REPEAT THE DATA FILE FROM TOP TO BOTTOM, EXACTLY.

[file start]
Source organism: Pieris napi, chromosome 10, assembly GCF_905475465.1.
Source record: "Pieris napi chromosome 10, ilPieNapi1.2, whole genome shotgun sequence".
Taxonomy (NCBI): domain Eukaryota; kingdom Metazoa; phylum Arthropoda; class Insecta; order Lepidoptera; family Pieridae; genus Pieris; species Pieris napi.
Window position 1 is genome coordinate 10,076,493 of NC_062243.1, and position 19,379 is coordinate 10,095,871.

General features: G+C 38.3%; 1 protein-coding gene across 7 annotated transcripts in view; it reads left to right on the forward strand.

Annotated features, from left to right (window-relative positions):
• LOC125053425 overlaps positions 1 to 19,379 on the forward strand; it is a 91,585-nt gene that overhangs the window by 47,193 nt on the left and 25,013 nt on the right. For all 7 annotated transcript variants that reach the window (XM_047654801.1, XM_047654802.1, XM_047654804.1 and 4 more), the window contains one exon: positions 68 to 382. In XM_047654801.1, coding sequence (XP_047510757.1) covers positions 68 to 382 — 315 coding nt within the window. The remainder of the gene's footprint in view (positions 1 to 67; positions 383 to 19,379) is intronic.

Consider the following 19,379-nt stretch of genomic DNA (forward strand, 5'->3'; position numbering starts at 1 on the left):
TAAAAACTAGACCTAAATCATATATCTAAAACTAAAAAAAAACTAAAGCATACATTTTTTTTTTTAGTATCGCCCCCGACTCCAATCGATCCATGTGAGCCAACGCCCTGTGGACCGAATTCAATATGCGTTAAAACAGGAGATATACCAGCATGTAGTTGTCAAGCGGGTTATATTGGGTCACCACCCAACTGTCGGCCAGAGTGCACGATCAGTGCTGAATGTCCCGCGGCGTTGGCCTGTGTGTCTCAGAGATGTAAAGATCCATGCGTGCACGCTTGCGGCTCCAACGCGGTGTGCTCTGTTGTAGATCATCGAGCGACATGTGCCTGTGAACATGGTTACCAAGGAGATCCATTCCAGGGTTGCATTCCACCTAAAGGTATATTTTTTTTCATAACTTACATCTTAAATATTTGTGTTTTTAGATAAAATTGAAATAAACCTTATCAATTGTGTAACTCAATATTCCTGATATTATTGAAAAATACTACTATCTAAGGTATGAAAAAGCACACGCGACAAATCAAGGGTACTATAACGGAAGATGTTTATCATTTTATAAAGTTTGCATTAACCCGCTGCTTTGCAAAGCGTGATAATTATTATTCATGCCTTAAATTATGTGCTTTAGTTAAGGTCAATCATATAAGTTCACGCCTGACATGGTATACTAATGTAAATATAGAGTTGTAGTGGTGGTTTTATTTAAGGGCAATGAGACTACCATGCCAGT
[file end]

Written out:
Source organism: Pieris napi, chromosome 10, assembly GCF_905475465.1.
Source record: "Pieris napi chromosome 10, ilPieNapi1.2, whole genome shotgun sequence".
Taxonomy (NCBI): domain Eukaryota; kingdom Metazoa; phylum Arthropoda; class Insecta; order Lepidoptera; family Pieridae; genus Pieris; species Pieris napi.
Window position 1 is genome coordinate 10,076,493 of NC_062243.1, and position 19,379 is coordinate 10,095,871.

General features: G+C 38.3%; 1 protein-coding gene across 7 annotated transcripts in view; it reads left to right on the forward strand.

Annotated features, from left to right (window-relative positions):
• LOC125053425 overlaps positions 1 to 19,379 on the forward strand; it is a 91,585-nt gene that overhangs the window by 47,193 nt on the left and 25,013 nt on the right. For all 7 annotated transcript variants that reach the window (XM_047654801.1, XM_047654802.1, XM_047654804.1 and 4 more), the window contains one exon: positions 68 to 382. In XM_047654801.1, coding sequence (XP_047510757.1) covers positions 68 to 382 — 315 coding nt within the window. The remainder of the gene's footprint in view (positions 1 to 67; positions 383 to 19,379) is intronic.

Consider the following 19,379-nt stretch of genomic DNA (forward strand, 5'->3'; position numbering starts at 1 on the left):
TAAAAACTAGACCTAAATCATATATCTAAAACTAAAAAAAAACTAAAGCATACATTTTTTTTTTTAGTATCGCCCCCGACTCCAATCGATCCATGTGAGCCAACGCCCTGTGGACCGAATTCAATATGCGTTAAAACAGGAGATATACCAGCATGTAGTTGTCAAGCGGGTTATATTGGGTCACCACCCAACTGTCGGCCAGAGTGCACGATCAGTGCTGAATGTCCCGCGGCGTTGGCCTGTGTGTCTCAGAGATGTAAAGATCCATGCGTGCACGCTTGCGGCTCCAACGCGGTGTGCTCTGTTGTAGATCATCGAGCGACATGTGCCTGTGAACATGGTTACCAAGGAGATCCATTCCAGGGTTGCATTCCACCTAAAGGTATATTTTTTTTCATAACTTACATCTTAAATATTTGTGTTTTTAGATAAAATTGAAATAAACCTTATCAATTGTGTAACTCAATATTCCTGATATTATTGAAAAATACTACTATCTAAGGTATGAAAAAGCACACGCGACAAATCAAGGGTACTATAACGGAAGATGTTTATCATTTTATAAAGTTTGCATTAACCCGCTGCTTTGCAAAGCGTGATAATTATTATTCATGCCTTAAATTATGTGCTTTAGTTAAGGTCAATCATATAAGTTCACGCCTGACATGGTATACTAATGTAAATATAGAGTTGTAGTGGTGGTTTTATTTAAGGGCAATGAGACTACCATGCCAGT